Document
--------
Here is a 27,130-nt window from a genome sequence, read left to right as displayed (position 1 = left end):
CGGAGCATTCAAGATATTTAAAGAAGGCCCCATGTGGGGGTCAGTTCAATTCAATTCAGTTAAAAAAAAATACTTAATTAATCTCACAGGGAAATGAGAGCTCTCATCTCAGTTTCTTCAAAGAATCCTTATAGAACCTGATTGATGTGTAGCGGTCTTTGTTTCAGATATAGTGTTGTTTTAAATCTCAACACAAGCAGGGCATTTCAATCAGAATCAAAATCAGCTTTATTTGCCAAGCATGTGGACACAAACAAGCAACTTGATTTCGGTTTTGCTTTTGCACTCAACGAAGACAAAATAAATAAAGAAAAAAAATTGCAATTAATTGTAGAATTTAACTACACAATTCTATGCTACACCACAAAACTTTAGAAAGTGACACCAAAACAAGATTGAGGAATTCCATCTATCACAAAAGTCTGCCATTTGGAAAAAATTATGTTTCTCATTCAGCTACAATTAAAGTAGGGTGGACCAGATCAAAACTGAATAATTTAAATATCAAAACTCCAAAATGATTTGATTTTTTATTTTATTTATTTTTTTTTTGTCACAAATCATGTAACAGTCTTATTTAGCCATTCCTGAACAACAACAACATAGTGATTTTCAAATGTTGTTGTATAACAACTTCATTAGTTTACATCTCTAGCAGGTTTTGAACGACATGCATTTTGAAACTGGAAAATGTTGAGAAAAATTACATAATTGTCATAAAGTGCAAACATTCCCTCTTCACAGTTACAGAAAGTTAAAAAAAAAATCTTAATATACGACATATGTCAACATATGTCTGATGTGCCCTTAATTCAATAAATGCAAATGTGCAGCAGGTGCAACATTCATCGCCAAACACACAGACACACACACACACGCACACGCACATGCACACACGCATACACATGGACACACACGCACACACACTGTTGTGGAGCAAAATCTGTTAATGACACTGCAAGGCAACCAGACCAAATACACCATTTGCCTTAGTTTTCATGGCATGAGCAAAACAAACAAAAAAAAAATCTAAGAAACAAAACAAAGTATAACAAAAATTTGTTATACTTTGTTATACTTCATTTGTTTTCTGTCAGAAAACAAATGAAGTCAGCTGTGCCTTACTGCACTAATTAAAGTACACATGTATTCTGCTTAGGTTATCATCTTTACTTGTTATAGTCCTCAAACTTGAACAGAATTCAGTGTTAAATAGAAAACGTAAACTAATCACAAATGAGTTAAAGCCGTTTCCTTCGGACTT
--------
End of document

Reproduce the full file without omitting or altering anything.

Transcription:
Here is a 27,130-nt window from a genome sequence, read left to right as displayed (position 1 = left end):
CGGAGCATTCAAGATATTTAAAGAAGGCCCCATGTGGGGGTCAGTTCAATTCAATTCAGTTAAAAAAAAATACTTAATTAATCTCACAGGGAAATGAGAGCTCTCATCTCAGTTTCTTCAAAGAATCCTTATAGAACCTGATTGATGTGTAGCGGTCTTTGTTTCAGATATAGTGTTGTTTTAAATCTCAACACAAGCAGGGCATTTCAATCAGAATCAAAATCAGCTTTATTTGCCAAGCATGTGGACACAAACAAGCAACTTGATTTCGGTTTTGCTTTTGCACTCAACGAAGACAAAATAAATAAAGAAAAAAAATTGCAATTAATTGTAGAATTTAACTACACAATTCTATGCTACACCACAAAACTTTAGAAAGTGACACCAAAACAAGATTGAGGAATTCCATCTATCACAAAAGTCTGCCATTTGGAAAAAATTATGTTTCTCATTCAGCTACAATTAAAGTAGGGTGGACCAGATCAAAACTGAATAATTTAAATATCAAAACTCCAAAATGATTTGATTTTTTATTTTATTTATTTTTTTTTTGTCACAAATCATGTAACAGTCTTATTTAGCCATTCCTGAACAACAACAACATAGTGATTTTCAAATGTTGTTGTATAACAACTTCATTAGTTTACATCTCTAGCAGGTTTTGAACGACATGCATTTTGAAACTGGAAAATGTTGAGAAAAATTACATAATTGTCATAAAGTGCAAACATTCCCTCTTCACAGTTACAGAAAGTTAAAAAAAAAATCTTAATATACGACATATGTCAACATATGTCTGATGTGCCCTTAATTCAATAAATGCAAATGTGCAGCAGGTGCAACATTCATCGCCAAACACACAGACACACACACACACGCACACGCACATGCACACACGCATACACATGGACACACACGCACACACACTGTTGTGGAGCAAAATCTGTTAATGACACTGCAAGGCAACCAGACCAAATACACCATTTGCCTTAGTTTTCATGGCATGAGCAAAACAAACAAAAAAAAAATCTAAGAAACAAAACAAAGTATAACAAAAATTTGTTATACTTTGTTATACTTCATTTGTTTTCTGTCAGAAAACAAATGAAGTCAGCTGTGCCTTACTGCACTAATTAAAGTACACATGTATTCTGCTTAGGTTATCATCTTTACTTGTTATAGTCCTCAAACTTGAACAGAATTCAGTGTTAAATAGAAAACGTAAACTAATCACAAATGAGTTAAAGCCGTTTCCTTCGGACTT